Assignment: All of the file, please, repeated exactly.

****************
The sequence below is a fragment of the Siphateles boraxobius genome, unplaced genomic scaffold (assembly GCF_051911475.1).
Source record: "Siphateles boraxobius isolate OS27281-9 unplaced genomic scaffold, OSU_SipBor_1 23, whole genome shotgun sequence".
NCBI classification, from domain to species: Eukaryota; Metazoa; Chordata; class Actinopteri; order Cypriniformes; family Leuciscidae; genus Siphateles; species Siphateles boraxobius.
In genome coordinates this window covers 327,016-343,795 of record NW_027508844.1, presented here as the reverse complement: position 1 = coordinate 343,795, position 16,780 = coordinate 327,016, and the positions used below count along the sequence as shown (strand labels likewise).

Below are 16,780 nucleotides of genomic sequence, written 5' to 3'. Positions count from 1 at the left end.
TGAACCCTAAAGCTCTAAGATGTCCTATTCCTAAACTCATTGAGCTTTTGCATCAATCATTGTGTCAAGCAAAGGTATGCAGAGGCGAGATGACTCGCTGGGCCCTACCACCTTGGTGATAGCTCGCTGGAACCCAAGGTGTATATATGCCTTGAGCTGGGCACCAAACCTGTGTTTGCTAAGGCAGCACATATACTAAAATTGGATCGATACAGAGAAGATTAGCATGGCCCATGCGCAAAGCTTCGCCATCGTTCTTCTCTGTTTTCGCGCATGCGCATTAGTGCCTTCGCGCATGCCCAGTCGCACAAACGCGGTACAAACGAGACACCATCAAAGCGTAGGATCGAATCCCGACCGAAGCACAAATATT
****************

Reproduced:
The sequence below is a fragment of the Siphateles boraxobius genome, unplaced genomic scaffold (assembly GCF_051911475.1).
Source record: "Siphateles boraxobius isolate OS27281-9 unplaced genomic scaffold, OSU_SipBor_1 23, whole genome shotgun sequence".
NCBI classification, from domain to species: Eukaryota; Metazoa; Chordata; class Actinopteri; order Cypriniformes; family Leuciscidae; genus Siphateles; species Siphateles boraxobius.
In genome coordinates this window covers 327,016-343,795 of record NW_027508844.1, presented here as the reverse complement: position 1 = coordinate 343,795, position 16,780 = coordinate 327,016, and the positions used below count along the sequence as shown (strand labels likewise).

Below are 16,780 nucleotides of genomic sequence, written 5' to 3'. Positions count from 1 at the left end.
TGAACCCTAAAGCTCTAAGATGTCCTATTCCTAAACTCATTGAGCTTTTGCATCAATCATTGTGTCAAGCAAAGGTATGCAGAGGCGAGATGACTCGCTGGGCCCTACCACCTTGGTGATAGCTCGCTGGAACCCAAGGTGTATATATGCCTTGAGCTGGGCACCAAACCTGTGTTTGCTAAGGCAGCACATATACTAAAATTGGATCGATACAGAGAAGATTAGCATGGCCCATGCGCAAAGCTTCGCCATCGTTCTTCTCTGTTTTCGCGCATGCGCATTAGTGCCTTCGCGCATGCCCAGTCGCACAAACGCGGTACAAACGAGACACCATCAAAGCGTAGGATCGAATCCCGACCGAAGCACAAATATT